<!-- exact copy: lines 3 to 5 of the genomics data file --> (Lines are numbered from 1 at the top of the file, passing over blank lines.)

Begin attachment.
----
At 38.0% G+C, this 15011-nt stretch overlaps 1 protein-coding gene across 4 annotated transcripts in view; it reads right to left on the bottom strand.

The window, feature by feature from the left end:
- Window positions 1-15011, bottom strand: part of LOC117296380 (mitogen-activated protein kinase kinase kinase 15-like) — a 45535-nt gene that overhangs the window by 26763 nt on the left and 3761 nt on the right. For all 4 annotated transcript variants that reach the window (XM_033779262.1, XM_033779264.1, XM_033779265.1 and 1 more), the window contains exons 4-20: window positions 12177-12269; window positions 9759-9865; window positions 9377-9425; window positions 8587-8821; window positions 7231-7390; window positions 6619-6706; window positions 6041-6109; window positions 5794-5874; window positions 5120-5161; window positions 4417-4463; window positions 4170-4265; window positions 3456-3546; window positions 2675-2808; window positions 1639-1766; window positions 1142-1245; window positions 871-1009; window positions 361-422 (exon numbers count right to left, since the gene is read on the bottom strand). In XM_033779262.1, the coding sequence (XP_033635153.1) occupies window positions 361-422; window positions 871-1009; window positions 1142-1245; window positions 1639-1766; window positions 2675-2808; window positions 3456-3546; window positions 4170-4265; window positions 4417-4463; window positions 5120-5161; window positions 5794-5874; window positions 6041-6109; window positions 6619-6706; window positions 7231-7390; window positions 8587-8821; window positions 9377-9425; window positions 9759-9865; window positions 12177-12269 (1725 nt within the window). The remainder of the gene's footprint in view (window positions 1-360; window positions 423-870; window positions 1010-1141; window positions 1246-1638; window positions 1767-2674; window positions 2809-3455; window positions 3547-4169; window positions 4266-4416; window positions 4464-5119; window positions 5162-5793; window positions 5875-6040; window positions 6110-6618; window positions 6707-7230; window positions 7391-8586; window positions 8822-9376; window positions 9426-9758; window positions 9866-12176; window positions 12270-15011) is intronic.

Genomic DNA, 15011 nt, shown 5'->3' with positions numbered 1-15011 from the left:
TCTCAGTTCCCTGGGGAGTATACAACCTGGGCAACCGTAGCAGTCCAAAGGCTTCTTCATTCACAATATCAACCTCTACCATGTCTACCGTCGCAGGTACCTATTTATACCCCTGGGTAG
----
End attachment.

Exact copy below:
- Window positions 1-15011, bottom strand: part of LOC117296380 (mitogen-activated protein kinase kinase kinase 15-like) — a 45535-nt gene that overhangs the window by 26763 nt on the left and 3761 nt on the right. For all 4 annotated transcript variants that reach the window (XM_033779262.1, XM_033779264.1, XM_033779265.1 and 1 more), the window contains exons 4-20: window positions 12177-12269; window positions 9759-9865; window positions 9377-9425; window positions 8587-8821; window positions 7231-7390; window positions 6619-6706; window positions 6041-6109; window positions 5794-5874; window positions 5120-5161; window positions 4417-4463; window positions 4170-4265; window positions 3456-3546; window positions 2675-2808; window positions 1639-1766; window positions 1142-1245; window positions 871-1009; window positions 361-422 (exon numbers count right to left, since the gene is read on the bottom strand). In XM_033779262.1, the coding sequence (XP_033635153.1) occupies window positions 361-422; window positions 871-1009; window positions 1142-1245; window positions 1639-1766; window positions 2675-2808; window positions 3456-3546; window positions 4170-4265; window positions 4417-4463; window positions 5120-5161; window positions 5794-5874; window positions 6041-6109; window positions 6619-6706; window positions 7231-7390; window positions 8587-8821; window positions 9377-9425; window positions 9759-9865; window positions 12177-12269 (1725 nt within the window). The remainder of the gene's footprint in view (window positions 1-360; window positions 423-870; window positions 1010-1141; window positions 1246-1638; window positions 1767-2674; window positions 2809-3455; window positions 3547-4169; window positions 4266-4416; window positions 4464-5119; window positions 5162-5793; window positions 5875-6040; window positions 6110-6618; window positions 6707-7230; window positions 7391-8586; window positions 8822-9376; window positions 9426-9758; window positions 9866-12176; window positions 12270-15011) is intronic.

Genomic DNA, 15011 nt, shown 5'->3' with positions numbered 1-15011 from the left:
TCTCAGTTCCCTGGGGAGTATACAACCTGGGCAACCGTAGCAGTCCAAAGGCTTCTTCATTCACAATATCAACCTCTACCATGTCTACCGTCGCAGGTACCTATTTATACCCCTGGGTAG